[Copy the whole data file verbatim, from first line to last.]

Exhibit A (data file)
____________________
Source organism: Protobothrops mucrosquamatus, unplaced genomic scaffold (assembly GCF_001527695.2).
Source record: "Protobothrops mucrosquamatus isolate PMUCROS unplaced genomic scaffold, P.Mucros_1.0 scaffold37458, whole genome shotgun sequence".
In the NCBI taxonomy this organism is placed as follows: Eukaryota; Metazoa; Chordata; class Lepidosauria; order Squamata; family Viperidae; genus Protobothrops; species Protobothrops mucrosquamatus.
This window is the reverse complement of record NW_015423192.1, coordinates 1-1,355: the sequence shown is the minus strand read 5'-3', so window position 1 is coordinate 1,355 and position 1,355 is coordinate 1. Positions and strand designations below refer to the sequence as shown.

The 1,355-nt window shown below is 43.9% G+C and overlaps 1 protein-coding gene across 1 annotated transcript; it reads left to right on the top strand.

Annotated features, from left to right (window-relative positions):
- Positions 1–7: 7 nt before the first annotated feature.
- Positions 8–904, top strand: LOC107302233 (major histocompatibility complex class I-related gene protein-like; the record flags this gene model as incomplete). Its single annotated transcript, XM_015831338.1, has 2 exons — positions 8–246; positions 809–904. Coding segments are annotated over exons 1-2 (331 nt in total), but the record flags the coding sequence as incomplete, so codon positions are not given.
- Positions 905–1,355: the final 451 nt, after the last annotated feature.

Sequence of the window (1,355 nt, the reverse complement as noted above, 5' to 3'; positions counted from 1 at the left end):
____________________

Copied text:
Source organism: Protobothrops mucrosquamatus, unplaced genomic scaffold (assembly GCF_001527695.2).
Source record: "Protobothrops mucrosquamatus isolate PMUCROS unplaced genomic scaffold, P.Mucros_1.0 scaffold37458, whole genome shotgun sequence".
In the NCBI taxonomy this organism is placed as follows: Eukaryota; Metazoa; Chordata; class Lepidosauria; order Squamata; family Viperidae; genus Protobothrops; species Protobothrops mucrosquamatus.
This window is the reverse complement of record NW_015423192.1, coordinates 1-1,355: the sequence shown is the minus strand read 5'-3', so window position 1 is coordinate 1,355 and position 1,355 is coordinate 1. Positions and strand designations below refer to the sequence as shown.

The 1,355-nt window shown below is 43.9% G+C and overlaps 1 protein-coding gene across 1 annotated transcript; it reads left to right on the top strand.

Annotated features, from left to right (window-relative positions):
- Positions 1–7: 7 nt before the first annotated feature.
- Positions 8–904, top strand: LOC107302233 (major histocompatibility complex class I-related gene protein-like; the record flags this gene model as incomplete). Its single annotated transcript, XM_015831338.1, has 2 exons — positions 8–246; positions 809–904. Coding segments are annotated over exons 1-2 (331 nt in total), but the record flags the coding sequence as incomplete, so codon positions are not given.
- Positions 905–1,355: the final 451 nt, after the last annotated feature.

Sequence of the window (1,355 nt, the reverse complement as noted above, 5' to 3'; positions counted from 1 at the left end):